“Ground Control to Major Tom…”-from “Space Oddity”, Written and Performed by David Bowie (1969)
When we learned of the passing of David Bowie, my wife and I were still embroiled in the debate on the fate of Major Tom. This has been a twenty-five year exchange of varying ideas on the whether a fictional character in a song survived his space mission. I contend that in the song’s lyrics: “For here am I sitting in a tin can/Far above the world/Planet Earth is blue/And there’s nothing I can do,” Major Tom has made an active decision not to return to Earth and he sets off on a true Space Odyssey. My wife states that Major Tom’s ship has experienced a malfunction in the vein of “Apollo 13” and that he goes to his demise.
Regardless of our playful squabble, “Space Oddity” stands as a classic song by the late, great David Bowie. He was an icon of innovation and pushed boundaries beyond limitation. Even as I write that last sentence in regards to David Bowie, it does not seem to do him justice.
Let’s take a turn here. #BeBowie: Appreciation of Innovation and Space Oddity
What does it mean to #BeBowie? Can I contain the his essence and impact in a mere hashtag?
- Shift personas from Ziggy Stardust to Aladdin Zane to the Thin White Duke? Of course, #BeBowie.
- Sing a Christmas Carol with Bing Crosby on television? Absolutely, #BeBowie
- Mindfully invent a new genre of music to push the 20th Century into the 21st Century thirty years prior? Why, sure! #BeBowie
- Portray the Goblin King in a children’s film directed by Jim Henson? Yes and #BeBowie
- Write, record and produce an album knowing that my death is imminent and release it on my birthday? Most definitely so! #BeBowie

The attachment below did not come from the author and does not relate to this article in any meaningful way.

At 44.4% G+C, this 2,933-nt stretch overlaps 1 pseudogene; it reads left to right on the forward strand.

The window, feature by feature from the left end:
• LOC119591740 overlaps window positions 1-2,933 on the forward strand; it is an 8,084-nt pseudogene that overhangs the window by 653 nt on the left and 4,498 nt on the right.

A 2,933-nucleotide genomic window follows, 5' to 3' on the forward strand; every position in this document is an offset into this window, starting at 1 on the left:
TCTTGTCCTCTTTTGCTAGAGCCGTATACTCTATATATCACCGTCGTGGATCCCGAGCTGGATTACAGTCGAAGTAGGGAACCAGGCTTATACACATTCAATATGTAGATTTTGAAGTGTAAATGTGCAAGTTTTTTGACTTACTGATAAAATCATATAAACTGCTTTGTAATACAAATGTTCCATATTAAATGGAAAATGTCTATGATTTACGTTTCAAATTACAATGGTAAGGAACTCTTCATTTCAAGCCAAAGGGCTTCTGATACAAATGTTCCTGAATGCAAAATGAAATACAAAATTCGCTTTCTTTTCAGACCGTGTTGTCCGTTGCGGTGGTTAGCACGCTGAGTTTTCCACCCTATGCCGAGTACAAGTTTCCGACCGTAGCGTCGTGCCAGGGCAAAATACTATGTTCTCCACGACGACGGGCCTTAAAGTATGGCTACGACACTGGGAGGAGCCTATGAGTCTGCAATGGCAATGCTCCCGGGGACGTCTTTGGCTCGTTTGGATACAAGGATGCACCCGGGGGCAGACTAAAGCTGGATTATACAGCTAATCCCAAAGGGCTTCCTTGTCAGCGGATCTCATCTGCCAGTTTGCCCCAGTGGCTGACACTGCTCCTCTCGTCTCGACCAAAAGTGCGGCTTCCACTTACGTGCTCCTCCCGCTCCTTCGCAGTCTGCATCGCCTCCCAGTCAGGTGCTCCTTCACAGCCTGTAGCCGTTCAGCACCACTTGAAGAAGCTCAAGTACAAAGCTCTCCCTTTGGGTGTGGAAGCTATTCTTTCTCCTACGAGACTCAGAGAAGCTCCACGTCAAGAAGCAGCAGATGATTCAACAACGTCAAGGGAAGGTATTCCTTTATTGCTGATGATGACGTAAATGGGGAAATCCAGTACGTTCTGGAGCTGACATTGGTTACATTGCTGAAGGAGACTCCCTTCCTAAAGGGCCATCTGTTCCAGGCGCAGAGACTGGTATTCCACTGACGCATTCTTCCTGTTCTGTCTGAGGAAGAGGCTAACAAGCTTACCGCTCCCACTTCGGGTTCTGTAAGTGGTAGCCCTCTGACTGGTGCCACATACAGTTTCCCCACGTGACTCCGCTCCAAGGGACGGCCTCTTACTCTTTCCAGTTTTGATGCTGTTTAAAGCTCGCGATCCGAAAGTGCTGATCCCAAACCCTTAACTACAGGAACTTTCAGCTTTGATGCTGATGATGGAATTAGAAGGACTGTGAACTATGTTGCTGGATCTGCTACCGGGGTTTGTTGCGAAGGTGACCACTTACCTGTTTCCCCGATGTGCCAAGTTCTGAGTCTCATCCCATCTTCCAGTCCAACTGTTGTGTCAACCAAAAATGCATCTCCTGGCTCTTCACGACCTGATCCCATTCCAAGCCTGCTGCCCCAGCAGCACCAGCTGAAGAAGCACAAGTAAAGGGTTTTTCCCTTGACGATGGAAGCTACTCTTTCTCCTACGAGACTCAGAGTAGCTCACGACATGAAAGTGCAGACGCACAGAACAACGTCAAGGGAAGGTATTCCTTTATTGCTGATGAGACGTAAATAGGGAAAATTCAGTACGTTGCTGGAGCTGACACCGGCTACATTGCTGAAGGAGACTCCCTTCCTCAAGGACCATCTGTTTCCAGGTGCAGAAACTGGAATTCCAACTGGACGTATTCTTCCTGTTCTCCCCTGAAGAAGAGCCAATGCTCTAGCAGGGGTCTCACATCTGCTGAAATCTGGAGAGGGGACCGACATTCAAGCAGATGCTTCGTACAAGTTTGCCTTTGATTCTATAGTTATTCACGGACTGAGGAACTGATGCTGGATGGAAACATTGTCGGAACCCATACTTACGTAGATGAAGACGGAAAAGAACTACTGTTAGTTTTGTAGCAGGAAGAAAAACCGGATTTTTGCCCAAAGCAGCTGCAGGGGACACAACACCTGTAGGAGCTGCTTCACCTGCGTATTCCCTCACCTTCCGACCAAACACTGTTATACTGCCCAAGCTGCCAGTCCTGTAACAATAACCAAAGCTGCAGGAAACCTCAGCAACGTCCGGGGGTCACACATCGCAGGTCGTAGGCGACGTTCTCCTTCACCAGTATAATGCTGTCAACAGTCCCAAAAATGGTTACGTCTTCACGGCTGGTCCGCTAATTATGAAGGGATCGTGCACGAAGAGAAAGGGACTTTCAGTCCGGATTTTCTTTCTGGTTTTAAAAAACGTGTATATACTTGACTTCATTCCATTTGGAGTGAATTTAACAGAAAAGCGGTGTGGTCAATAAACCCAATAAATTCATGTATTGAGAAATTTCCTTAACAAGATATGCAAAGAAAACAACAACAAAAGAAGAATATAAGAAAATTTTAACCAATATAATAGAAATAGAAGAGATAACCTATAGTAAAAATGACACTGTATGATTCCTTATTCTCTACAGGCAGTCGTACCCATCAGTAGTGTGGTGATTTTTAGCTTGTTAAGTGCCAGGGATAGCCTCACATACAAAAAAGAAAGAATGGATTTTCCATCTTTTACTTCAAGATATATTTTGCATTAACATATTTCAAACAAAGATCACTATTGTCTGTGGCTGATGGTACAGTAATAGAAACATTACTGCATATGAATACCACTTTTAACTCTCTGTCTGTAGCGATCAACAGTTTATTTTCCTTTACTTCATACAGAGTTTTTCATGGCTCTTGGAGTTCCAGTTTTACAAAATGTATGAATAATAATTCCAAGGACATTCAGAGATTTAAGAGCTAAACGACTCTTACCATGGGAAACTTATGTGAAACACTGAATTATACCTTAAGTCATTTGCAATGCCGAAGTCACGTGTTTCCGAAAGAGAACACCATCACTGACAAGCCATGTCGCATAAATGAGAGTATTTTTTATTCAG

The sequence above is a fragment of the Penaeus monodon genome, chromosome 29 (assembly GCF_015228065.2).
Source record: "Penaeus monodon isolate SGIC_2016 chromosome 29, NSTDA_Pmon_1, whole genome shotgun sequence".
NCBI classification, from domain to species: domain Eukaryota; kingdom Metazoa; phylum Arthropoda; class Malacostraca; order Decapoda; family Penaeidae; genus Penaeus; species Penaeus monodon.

- Retire from touring, recording and live performance and hide in plain sight as a father and husband? You better believe it! #BeBowie
David Bowie’s music challenged me on so many different levels. I grew up with David Bowie in the MTV-Era of “Let’s Dance.” I marveled at his abrupt and unabashed turn into being one-fourth of a band in the criminally-ignored stint known as Tin Machine. His 1970s performance on “Soul Train” was my first exposure to David Bowie and his impact has remained with me.
As a classroom teacher in the mid-1990s, I donned my #BeBowie Cape and shared “Space Oddity” as my opening lesson in an English III class. Sharing music as a portal to literary analysis is always risky and doing it on the first day of school is even riskier. I shared with my students who were raised in an era of Pearl Jam, Nirvana and the Fugees to enter the interpretative debate my wife and I had. I used “Space Oddity” as a vehicle for them to explore and push the boundaries of literary analysis. Our discussion served as the catalyst for a classroom community of creative discourse.
STEAM is innovation. I believe David Bowie would be right at home in the ethos of STEAM. He was a STEAM Innovator. If he were walking the hallways of the Education Closet Community, he might even question and challenge our intentions and even encourage us to push the creative mindset even more in our schools. I imagine Bowie appreciating the creative drive that melds the elements of STEAM into a classroom that inspires, uplifts and empowers our students to be innovators in their own right. That inspired push in which David Bowie always defaulted to created an infinite impact on so many individuals. His music is timeless, challenging and resonating.
Even though, the saga of Major Tom continues in a later song by David Bowie entitled “Ashes to Ashes,” my wife still stands by her interpretation. Somewhere, David Bowie is shaking his head in amusement.